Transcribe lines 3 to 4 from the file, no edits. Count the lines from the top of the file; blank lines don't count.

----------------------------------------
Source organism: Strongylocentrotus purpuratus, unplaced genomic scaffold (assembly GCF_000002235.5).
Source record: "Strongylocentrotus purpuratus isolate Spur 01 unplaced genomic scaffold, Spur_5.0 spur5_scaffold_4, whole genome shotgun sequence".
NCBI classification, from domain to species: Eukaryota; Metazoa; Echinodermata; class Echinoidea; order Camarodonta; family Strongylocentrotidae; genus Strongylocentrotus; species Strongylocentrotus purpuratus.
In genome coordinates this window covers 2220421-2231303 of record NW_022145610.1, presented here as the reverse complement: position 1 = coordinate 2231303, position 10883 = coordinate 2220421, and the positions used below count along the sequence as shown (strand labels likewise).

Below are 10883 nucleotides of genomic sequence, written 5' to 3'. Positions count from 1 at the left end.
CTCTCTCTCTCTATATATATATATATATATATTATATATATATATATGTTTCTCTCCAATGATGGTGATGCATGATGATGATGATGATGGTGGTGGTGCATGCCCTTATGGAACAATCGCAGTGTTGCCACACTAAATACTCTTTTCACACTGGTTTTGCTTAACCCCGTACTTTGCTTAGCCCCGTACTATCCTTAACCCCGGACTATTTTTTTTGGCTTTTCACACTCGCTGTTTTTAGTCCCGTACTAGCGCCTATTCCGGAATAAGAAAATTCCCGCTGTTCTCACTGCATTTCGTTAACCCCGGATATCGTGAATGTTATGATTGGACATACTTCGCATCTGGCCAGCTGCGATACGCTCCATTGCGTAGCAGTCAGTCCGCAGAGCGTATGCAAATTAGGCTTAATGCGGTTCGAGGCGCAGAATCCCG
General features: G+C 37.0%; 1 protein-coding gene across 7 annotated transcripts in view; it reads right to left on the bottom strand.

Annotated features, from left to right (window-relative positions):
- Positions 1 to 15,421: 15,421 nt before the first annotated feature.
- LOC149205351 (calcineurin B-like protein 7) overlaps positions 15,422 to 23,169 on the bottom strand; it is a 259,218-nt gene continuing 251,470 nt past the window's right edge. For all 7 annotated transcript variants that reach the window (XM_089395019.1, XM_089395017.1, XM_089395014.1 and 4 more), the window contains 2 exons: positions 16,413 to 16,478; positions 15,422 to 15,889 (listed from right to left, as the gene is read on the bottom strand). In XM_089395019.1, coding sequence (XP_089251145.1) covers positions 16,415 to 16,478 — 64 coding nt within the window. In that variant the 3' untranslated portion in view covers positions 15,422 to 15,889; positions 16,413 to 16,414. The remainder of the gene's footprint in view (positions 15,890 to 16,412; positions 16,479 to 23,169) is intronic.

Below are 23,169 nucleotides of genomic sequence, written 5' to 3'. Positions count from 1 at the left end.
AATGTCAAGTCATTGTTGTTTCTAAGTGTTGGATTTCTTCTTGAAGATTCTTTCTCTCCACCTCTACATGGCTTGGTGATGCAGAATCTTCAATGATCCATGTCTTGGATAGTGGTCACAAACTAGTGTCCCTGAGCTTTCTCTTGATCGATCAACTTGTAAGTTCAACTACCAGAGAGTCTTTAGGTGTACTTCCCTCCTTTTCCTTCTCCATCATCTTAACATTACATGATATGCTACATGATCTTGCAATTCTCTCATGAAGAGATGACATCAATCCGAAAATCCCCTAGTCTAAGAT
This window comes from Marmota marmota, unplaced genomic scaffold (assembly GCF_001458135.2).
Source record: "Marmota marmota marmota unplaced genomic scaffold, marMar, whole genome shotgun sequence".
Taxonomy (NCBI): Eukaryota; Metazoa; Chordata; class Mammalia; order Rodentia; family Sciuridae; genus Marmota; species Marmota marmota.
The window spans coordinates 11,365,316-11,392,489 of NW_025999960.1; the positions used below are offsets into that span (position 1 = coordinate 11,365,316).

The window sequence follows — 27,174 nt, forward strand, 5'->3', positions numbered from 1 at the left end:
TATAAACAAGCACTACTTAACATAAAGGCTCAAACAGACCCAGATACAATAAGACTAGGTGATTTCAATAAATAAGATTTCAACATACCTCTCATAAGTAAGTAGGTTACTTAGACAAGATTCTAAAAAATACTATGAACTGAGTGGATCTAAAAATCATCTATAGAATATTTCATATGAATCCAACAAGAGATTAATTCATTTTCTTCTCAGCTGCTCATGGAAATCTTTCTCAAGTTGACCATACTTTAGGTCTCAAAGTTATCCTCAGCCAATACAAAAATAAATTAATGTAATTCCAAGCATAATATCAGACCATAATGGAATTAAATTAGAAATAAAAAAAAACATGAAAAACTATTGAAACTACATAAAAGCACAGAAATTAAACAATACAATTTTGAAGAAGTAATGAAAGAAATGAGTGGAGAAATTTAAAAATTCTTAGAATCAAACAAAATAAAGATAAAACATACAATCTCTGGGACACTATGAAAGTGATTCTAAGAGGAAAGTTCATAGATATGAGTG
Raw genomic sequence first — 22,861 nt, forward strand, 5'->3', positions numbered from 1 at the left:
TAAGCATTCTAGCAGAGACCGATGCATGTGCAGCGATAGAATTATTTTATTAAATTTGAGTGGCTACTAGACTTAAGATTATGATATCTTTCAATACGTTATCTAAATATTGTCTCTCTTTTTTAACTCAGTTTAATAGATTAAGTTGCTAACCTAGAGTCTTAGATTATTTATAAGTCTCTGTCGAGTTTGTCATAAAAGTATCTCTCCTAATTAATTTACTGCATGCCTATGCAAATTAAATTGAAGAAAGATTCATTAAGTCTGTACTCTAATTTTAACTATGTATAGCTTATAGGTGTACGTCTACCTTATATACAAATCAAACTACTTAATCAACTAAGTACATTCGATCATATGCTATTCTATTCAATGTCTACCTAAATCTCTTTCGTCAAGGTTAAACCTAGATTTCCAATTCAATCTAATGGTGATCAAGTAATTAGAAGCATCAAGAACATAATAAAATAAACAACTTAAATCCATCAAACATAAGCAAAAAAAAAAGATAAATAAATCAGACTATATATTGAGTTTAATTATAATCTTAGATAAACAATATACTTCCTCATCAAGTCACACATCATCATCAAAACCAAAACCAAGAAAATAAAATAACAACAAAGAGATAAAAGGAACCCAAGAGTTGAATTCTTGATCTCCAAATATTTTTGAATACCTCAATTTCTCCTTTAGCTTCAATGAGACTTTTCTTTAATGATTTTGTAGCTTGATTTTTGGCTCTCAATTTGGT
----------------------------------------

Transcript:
NCBI classification, from domain to species: Eukaryota; Metazoa; Echinodermata; class Echinoidea; order Camarodonta; family Strongylocentrotidae; genus Strongylocentrotus; species Strongylocentrotus purpuratus.
In genome coordinates this window covers 2220421-2231303 of record NW_022145610.1, presented here as the reverse complement: position 1 = coordinate 2231303, position 10883 = coordinate 2220421, and the positions used below count along the sequence as shown (strand labels likewise).